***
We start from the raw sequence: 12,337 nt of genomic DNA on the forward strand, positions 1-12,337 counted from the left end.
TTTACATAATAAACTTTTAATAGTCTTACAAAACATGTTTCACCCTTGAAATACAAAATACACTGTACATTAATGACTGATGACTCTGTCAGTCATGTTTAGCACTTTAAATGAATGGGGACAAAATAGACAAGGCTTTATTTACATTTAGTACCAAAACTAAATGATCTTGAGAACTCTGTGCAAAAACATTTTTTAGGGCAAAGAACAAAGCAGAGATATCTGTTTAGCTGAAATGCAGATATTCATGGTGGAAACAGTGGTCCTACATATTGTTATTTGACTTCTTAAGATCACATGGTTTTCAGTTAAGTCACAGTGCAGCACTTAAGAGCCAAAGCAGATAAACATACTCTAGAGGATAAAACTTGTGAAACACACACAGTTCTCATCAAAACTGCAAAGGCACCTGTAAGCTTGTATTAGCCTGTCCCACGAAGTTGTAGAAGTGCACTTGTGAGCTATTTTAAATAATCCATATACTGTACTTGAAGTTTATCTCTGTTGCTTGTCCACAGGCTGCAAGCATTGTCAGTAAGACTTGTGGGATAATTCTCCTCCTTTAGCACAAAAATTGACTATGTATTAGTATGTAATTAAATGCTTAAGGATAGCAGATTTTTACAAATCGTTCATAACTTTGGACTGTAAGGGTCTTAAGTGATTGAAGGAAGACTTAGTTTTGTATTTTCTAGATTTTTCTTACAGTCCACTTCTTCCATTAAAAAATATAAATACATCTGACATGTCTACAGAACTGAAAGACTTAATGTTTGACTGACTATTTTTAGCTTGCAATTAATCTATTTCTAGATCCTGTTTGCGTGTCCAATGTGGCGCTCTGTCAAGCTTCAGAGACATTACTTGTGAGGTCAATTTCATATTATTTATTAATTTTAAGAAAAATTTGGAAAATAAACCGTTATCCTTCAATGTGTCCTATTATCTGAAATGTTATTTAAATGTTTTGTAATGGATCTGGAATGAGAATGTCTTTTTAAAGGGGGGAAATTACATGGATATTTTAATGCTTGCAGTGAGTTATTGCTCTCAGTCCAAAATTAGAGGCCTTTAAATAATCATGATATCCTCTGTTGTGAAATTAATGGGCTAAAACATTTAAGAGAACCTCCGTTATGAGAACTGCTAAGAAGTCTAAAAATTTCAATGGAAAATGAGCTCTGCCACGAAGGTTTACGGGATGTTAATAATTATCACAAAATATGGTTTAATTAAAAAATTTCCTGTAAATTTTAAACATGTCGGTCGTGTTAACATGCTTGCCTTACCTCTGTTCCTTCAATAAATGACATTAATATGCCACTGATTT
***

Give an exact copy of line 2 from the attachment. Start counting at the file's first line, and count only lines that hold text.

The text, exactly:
TTTACATAATAAACTTTTAATAGTCTTACAAAACATGTTTCACCCTTGAAATACAAAATACACTGTACATTAATGACTGATGACTCTGTCAGTCATGTTTAGCACTTTAAATGAATGGGGACAAAATAGACAAGGCTTTATTTACATTTAGTACCAAAACTAAATGATCTTGAGAACTCTGTGCAAAAACATTTTTTAGGGCAAAGAACAAAGCAGAGATATCTGTTTAGCTGAAATGCAGATATTCATGGTGGAAACAGTGGTCCTACATATTGTTATTTGACTTCTTAAGATCACATGGTTTTCAGTTAAGTCACAGTGCAGCACTTAAGAGCCAAAGCAGATAAACATACTCTAGAGGATAAAACTTGTGAAACACACACAGTTCTCATCAAAACTGCAAAGGCACCTGTAAGCTTGTATTAGCCTGTCCCACGAAGTTGTAGAAGTGCACTTGTGAGCTATTTTAAATAATCCATATACTGTACTTGAAGTTTATCTCTGTTGCTTGTCCACAGGCTGCAAGCATTGTCAGTAAGACTTGTGGGATAATTCTCCTCCTTTAGCACAAAAATTGACTATGTATTAGTATGTAATTAAATGCTTAAGGATAGCAGATTTTTACAAATCGTTCATAACTTTGGACTGTAAGGGTCTTAAGTGATTGAAGGAAGACTTAGTTTTGTATTTTCTAGATTTTTCTTACAGTCCACTTCTTCCATTAAAAAATATAAATACATCTGACATGTCTACAGAACTGAAAGACTTAATGTTTGACTGACTATTTTTAGCTTGCAATTAATCTATTTCTAGATCCTGTTTGCGTGTCCAATGTGGCGCTCTGTCAAGCTTCAGAGACATTACTTGTGAGGTCAATTTCATATTATTTATTAATTTTAAGAAAAATTTGGAAAATAAACCGTTATCCTTCAATGTGTCCTATTATCTGAAATGTTATTTAAATGTTTTGTAATGGATCTGGAATGAGAATGTCTTTTTAAAGGGGGGAAATTACATGGATATTTTAATGCTTGCAGTGAGTTATTGCTCTCAGTCCAAAATTAGAGGCCTTTAAATAATCATGATATCCTCTGTTGTGAAATTAATGGGCTAAAACATTTAAGAGAACCTCCGTTATGAGAACTGCTAAGAAGTCTAAAAATTTCAATGGAAAATGAGCTCTGCCACGAAGGTTTACGGGATGTTAATAATTATCACAAAATATGGTTTAATTAAAAAATTTCCTGTAAATTTTAAACATGTCGGTCGTGTTAACATGCTTGCCTTACCTCTGTTCCTTCAATAAATGACATTAATATGCCACTGATTT